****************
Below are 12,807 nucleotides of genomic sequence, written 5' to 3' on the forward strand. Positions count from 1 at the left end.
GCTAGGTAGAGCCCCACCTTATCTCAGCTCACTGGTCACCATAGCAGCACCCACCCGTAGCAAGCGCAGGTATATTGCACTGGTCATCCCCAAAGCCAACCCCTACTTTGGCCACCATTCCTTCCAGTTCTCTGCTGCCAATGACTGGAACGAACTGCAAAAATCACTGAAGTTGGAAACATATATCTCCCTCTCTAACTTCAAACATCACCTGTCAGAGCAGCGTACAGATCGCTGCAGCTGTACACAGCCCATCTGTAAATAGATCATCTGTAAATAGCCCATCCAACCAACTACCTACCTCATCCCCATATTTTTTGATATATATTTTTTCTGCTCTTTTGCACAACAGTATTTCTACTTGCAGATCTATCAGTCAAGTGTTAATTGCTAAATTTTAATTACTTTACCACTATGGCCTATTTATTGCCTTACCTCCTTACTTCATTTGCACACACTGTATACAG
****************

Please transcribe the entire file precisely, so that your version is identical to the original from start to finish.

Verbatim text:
Below are 12,807 nucleotides of genomic sequence, written 5' to 3' on the forward strand. Positions count from 1 at the left end.
GCTAGGTAGAGCCCCACCTTATCTCAGCTCACTGGTCACCATAGCAGCACCCACCCGTAGCAAGCGCAGGTATATTGCACTGGTCATCCCCAAAGCCAACCCCTACTTTGGCCACCATTCCTTCCAGTTCTCTGCTGCCAATGACTGGAACGAACTGCAAAAATCACTGAAGTTGGAAACATATATCTCCCTCTCTAACTTCAAACATCACCTGTCAGAGCAGCGTACAGATCGCTGCAGCTGTACACAGCCCATCTGTAAATAGATCATCTGTAAATAGCCCATCCAACCAACTACCTACCTCATCCCCATATTTTTTGATATATATTTTTTCTGCTCTTTTGCACAACAGTATTTCTACTTGCAGATCTATCAGTCAAGTGTTAATTGCTAAATTTTAATTACTTTACCACTATGGCCTATTTATTGCCTTACCTCCTTACTTCATTTGCACACACTGTATACAG